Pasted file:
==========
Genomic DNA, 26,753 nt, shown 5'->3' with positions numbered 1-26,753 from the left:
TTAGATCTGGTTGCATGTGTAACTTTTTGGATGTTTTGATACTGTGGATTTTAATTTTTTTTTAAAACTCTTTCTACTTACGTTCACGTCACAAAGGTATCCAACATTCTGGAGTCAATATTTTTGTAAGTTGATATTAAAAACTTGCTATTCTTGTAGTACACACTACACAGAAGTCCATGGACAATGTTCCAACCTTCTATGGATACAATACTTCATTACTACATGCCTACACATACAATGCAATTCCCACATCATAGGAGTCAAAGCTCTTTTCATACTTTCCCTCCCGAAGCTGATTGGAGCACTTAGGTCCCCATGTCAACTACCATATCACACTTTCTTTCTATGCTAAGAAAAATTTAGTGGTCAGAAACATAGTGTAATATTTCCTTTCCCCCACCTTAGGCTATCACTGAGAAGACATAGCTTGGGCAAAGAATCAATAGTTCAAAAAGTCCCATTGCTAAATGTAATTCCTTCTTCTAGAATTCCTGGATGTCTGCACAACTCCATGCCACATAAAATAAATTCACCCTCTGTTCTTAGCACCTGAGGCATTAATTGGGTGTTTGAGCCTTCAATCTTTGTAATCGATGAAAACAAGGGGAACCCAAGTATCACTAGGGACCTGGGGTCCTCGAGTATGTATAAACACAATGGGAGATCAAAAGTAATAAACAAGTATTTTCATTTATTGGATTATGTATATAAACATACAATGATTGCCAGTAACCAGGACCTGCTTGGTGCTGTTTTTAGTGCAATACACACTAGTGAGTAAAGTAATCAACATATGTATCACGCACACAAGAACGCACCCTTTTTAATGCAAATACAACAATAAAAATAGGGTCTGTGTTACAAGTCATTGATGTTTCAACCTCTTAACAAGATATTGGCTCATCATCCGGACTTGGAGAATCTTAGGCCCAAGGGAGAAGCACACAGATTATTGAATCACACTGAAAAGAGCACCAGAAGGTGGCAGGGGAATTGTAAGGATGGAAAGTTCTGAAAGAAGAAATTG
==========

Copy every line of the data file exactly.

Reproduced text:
Genomic DNA, 26,753 nt, shown 5'->3' with positions numbered 1-26,753 from the left:
TTAGATCTGGTTGCATGTGTAACTTTTTGGATGTTTTGATACTGTGGATTTTAATTTTTTTTTAAAACTCTTTCTACTTACGTTCACGTCACAAAGGTATCCAACATTCTGGAGTCAATATTTTTGTAAGTTGATATTAAAAACTTGCTATTCTTGTAGTACACACTACACAGAAGTCCATGGACAATGTTCCAACCTTCTATGGATACAATACTTCATTACTACATGCCTACACATACAATGCAATTCCCACATCATAGGAGTCAAAGCTCTTTTCATACTTTCCCTCCCGAAGCTGATTGGAGCACTTAGGTCCCCATGTCAACTACCATATCACACTTTCTTTCTATGCTAAGAAAAATTTAGTGGTCAGAAACATAGTGTAATATTTCCTTTCCCCCACCTTAGGCTATCACTGAGAAGACATAGCTTGGGCAAAGAATCAATAGTTCAAAAAGTCCCATTGCTAAATGTAATTCCTTCTTCTAGAATTCCTGGATGTCTGCACAACTCCATGCCACATAAAATAAATTCACCCTCTGTTCTTAGCACCTGAGGCATTAATTGGGTGTTTGAGCCTTCAATCTTTGTAATCGATGAAAACAAGGGGAACCCAAGTATCACTAGGGACCTGGGGTCCTCGAGTATGTATAAACACAATGGGAGATCAAAAGTAATAAACAAGTATTTTCATTTATTGGATTATGTATATAAACATACAATGATTGCCAGTAACCAGGACCTGCTTGGTGCTGTTTTTAGTGCAATACACACTAGTGAGTAAAGTAATCAACATATGTATCACGCACACAAGAACGCACCCTTTTTAATGCAAATACAACAATAAAAATAGGGTCTGTGTTACAAGTCATTGATGTTTCAACCTCTTAACAAGATATTGGCTCATCATCCGGACTTGGAGAATCTTAGGCCCAAGGGAGAAGCACACAGATTATTGAATCACACTGAAAAGAGCACCAGAAGGTGGCAGGGGAATTGTAAGGATGGAAAGTTCTGAAAGAAGAAATTG